The distinction is subtle, but the game really does look great on the surface. Its desert island setting is covered with perspective tricks and puzzles requiring you to be standing in just the right place so you can trace paths between separate buildings or across vast landscapes. The design of the puzzles in general is great, with LOTS of them, and a minority that are pure frustration. It’s a worthwhile reward at the centre of it all that’s missing, and the game falsely implies you’re going to receive one with its enigmatic wrapping suggesting questions to be answered come the end. Instead, the only reward for solving puzzles are more pretty graphics and more puzzles.

But if you want a challenge, I’d still recommend picking up a copy of the game. Just don’t expect to find meaning, or plot, or satisfying conclusions in it. Most importantly, if you get bored, walk away and come back when you feel in the mood again. Pushing through the game because you’re expecting something to happen rather than because you’re enjoying solving the puzzles will just suck the joy out of the experience.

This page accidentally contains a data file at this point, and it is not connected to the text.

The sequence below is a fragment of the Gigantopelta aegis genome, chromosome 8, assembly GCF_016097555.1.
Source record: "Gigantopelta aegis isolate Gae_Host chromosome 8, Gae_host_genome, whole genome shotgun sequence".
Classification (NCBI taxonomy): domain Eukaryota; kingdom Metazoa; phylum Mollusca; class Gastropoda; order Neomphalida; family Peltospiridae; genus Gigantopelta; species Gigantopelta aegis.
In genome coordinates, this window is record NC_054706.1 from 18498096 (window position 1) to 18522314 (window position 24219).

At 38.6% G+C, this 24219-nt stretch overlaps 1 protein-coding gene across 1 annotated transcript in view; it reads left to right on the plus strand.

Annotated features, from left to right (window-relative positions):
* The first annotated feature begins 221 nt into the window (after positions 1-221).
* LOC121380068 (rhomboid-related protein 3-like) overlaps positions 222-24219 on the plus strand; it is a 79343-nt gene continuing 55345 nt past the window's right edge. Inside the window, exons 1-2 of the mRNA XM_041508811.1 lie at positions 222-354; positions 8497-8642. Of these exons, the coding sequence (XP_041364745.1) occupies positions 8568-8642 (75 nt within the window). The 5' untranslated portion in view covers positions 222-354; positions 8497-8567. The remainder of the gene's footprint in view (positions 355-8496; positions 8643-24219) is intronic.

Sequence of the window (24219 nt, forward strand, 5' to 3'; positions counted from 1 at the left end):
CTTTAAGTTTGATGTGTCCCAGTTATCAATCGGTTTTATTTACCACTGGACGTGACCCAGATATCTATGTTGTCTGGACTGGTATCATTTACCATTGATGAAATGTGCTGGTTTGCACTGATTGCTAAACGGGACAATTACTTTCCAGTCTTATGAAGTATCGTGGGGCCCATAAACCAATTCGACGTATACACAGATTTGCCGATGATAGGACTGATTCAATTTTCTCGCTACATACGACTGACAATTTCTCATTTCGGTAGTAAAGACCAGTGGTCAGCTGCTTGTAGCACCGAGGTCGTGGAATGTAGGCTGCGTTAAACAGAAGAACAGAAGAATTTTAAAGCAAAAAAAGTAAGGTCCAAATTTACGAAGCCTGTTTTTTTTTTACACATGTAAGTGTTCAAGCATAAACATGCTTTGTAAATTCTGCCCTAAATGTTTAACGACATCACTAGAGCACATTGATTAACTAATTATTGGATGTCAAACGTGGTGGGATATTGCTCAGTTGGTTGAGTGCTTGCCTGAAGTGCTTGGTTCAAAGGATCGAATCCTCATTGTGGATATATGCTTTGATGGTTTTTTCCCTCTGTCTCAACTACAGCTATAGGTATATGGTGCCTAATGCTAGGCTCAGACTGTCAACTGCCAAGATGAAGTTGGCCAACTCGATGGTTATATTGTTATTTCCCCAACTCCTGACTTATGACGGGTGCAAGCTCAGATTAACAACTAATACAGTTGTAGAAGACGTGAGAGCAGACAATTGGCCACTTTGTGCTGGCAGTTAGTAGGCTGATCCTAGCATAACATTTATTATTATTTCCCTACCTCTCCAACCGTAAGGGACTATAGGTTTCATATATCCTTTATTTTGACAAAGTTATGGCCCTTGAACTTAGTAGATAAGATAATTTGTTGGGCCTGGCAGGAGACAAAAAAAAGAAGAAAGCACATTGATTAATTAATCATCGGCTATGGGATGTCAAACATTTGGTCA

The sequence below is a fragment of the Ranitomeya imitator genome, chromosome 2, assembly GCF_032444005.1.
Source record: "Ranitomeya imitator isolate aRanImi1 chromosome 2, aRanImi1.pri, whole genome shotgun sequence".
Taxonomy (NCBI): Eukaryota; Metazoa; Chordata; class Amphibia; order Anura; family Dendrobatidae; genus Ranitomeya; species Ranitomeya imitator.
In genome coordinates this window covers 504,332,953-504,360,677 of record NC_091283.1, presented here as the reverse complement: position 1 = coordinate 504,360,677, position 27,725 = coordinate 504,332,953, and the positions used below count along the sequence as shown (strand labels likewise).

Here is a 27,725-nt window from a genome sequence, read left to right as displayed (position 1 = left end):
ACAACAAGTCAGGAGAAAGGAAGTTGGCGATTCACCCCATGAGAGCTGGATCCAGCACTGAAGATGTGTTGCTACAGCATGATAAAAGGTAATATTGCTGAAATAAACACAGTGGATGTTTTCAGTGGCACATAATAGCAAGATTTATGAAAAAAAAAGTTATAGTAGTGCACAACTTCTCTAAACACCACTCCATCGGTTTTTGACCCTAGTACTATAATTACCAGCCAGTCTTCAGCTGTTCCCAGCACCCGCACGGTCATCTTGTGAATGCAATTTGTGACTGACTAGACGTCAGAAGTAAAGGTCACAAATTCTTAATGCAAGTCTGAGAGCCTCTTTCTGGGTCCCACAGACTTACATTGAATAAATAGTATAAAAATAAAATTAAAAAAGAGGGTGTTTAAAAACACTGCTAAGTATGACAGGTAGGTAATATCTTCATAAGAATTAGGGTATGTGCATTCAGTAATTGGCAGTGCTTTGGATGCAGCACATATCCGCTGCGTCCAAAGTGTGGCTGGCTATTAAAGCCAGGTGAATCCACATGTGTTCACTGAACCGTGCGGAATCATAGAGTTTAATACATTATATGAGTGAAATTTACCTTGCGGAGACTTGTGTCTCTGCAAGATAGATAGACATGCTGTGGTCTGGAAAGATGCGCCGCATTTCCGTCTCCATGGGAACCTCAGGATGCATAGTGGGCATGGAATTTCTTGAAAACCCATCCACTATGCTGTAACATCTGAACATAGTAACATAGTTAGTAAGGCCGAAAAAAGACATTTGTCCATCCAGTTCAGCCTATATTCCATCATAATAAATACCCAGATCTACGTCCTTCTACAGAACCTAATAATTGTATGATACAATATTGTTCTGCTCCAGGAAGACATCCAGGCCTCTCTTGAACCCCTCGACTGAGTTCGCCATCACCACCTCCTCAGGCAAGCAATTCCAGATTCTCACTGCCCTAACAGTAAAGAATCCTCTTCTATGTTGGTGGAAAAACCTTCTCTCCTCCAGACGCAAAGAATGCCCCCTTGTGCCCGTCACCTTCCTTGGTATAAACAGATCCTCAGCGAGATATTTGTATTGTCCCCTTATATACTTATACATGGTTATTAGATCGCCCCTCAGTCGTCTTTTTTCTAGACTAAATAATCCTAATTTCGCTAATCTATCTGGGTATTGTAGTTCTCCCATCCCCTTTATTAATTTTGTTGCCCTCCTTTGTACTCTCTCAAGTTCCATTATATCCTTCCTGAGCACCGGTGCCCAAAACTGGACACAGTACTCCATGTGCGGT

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Cat And Mouse from BePuzzled

Cat And Mouse puzzle

Impossibles: Cat And Mouse

Reporting on another charity shop find: a BePuzzled “Puzzling Puzzle” from 1994, “Cat And Mouse”.

This is intended to be an ultra-hard jigsaw puzzle, and has also been marketed under the “Impossibles” brand. The various ideas for making jigsaw puzzles harder are great. There are no edge pieces. The picture is repetitive and is not fully revealed by the box art. There are 5 extra pieces that don’t fit into the puzzle. And there’s a extra puzzle to solve once all the pieces have been put together: find the mouse hidden among the cats.
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Agent A: A Puzzle In Disguise

Agent A

Ruby La Rouge’s cat meets Agent A